Aikido Journal Home » Articles » Founder of Aikido (17): Master Onisaburo Deguchi Aiki News Japan

Founder of Aikido (17): Master Onisaburo Deguchi

by Kisshomaru Ueshiba

Aiki News #46 (March 1982)

We would like to thank Doshu Kisshomaru Ueshiba for his kind permission to publish these chapter summaries.

This Ueda started out as a sort of judge, a saniwa, that is to say, a person who is relied on to determine whether a particular god is one of good or evil.

Kisaburo was born in Kameoka City, at a place called Anao in 1871. He came from tenant-farmer stock, but the family had had a bright star seven generations earlier with the rise of the very famous artist Okyo Maruyama from among their ranks. Master Onisaburo’s own personal genius in calligraphy, drawing, sculpture and the pottery style known as Yowan, probably descended from the time of Okyo. One of his cousins was the artist Gasho Tamura.

In his infancy Kisaburo was weak and very sensitive, nervous and jittery. His grandmother, Uno, raised him to be a “scholar”. And interesting point to note is that this woman Uno was the daughter of Kodo Nakayama, the author of the book Ninon Kotodama Gaku (The Study of Japanese Kotodama, or The Science of the Power of Words in Japan). So it was that the foundation of the Kotodama study, which Onisaburo later systematized and which so greatly influenced the Founder Morihei, was already being layed early in Onisaburo’s life.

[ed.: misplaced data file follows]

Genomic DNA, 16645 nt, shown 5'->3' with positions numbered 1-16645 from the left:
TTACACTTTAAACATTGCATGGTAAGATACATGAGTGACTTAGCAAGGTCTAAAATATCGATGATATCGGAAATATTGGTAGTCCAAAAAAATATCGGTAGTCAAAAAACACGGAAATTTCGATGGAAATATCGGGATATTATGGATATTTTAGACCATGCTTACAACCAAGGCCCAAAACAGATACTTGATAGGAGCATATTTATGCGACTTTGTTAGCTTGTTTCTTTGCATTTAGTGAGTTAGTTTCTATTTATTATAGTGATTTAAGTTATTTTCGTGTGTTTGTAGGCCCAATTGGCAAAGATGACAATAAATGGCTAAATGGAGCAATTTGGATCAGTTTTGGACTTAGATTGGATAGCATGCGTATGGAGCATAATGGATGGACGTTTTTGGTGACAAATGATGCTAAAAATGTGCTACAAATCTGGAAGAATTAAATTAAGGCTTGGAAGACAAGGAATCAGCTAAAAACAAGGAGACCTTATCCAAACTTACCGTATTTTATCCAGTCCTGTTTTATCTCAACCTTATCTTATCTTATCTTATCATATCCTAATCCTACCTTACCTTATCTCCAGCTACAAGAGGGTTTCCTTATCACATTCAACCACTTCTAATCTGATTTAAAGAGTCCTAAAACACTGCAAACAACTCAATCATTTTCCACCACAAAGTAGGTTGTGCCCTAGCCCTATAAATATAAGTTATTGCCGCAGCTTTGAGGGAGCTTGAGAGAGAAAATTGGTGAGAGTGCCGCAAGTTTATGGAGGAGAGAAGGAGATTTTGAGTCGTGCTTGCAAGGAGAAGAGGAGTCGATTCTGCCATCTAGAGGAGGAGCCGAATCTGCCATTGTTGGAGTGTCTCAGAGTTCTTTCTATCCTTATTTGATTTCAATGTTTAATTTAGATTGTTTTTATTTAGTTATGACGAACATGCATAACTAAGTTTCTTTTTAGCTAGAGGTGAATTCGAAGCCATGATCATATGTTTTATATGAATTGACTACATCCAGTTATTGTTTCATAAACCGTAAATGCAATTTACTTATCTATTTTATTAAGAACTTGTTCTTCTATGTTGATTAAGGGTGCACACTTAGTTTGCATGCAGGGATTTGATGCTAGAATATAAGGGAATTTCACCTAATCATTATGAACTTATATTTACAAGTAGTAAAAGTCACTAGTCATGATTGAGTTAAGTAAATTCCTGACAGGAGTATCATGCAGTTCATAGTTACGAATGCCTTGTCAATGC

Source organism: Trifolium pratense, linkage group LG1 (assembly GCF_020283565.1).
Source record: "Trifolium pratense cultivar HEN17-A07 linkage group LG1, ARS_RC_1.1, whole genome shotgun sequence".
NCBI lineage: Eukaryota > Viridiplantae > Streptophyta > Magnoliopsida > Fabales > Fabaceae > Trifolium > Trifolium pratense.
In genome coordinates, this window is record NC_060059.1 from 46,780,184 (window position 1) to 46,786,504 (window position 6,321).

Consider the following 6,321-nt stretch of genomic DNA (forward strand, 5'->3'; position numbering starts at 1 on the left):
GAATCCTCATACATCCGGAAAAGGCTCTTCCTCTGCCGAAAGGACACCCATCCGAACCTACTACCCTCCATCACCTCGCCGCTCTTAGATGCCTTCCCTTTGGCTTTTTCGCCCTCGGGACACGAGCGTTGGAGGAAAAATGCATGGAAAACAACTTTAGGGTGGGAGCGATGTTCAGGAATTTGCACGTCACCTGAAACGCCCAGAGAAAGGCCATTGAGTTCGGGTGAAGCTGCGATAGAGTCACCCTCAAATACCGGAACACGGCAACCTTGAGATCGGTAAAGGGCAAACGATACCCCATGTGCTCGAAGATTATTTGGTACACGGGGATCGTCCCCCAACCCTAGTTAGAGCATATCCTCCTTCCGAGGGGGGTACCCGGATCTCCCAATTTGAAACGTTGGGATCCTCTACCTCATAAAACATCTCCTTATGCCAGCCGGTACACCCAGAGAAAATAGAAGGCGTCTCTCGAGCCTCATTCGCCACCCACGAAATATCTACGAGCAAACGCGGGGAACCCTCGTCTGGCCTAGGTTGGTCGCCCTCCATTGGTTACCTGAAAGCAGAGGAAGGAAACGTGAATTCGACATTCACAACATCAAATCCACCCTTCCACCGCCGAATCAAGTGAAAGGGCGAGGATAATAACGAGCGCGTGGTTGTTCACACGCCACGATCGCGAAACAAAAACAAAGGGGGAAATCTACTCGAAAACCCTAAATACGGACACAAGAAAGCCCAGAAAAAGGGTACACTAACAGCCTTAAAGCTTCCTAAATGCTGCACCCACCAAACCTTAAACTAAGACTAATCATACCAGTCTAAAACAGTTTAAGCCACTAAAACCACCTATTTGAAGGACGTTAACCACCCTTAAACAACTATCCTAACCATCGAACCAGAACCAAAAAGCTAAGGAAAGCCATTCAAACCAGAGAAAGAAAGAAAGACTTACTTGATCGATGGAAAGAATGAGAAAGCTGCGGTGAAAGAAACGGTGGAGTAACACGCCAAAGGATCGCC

As a child he was considered a genius and by the age of 12, he was already acting as a substitute teacher. But during the next year he received instruction in misogi and harai (purifying ablutions and exorcism”) from the teacher Yusuke Kishimoto of the Myorei church and became interested in old Shinto. He quit his job as a teacher and entered a night school at Kongo Ji, a zen-sect temple. There he studied Buddhist scripture and the Chinese Classics.

An ability in prose and poetry gradually developed and at about the age of twenty, he became absorbed in a style of poetry called “Kanku” which was popular at the time. He regularly submitted his work to a magazine called Ahorashi (“Silly”). Humor was a God-given talent of the master so we can understand why he included optimism among the “Four Great Principles of Oomoto”, the other three being purity, progress and unification.

(The full article is available for subscribers.)

Subscription Required

To read this article in its entirety please login below or if you are not a subscriber click here to subscribe.

Remember my login information.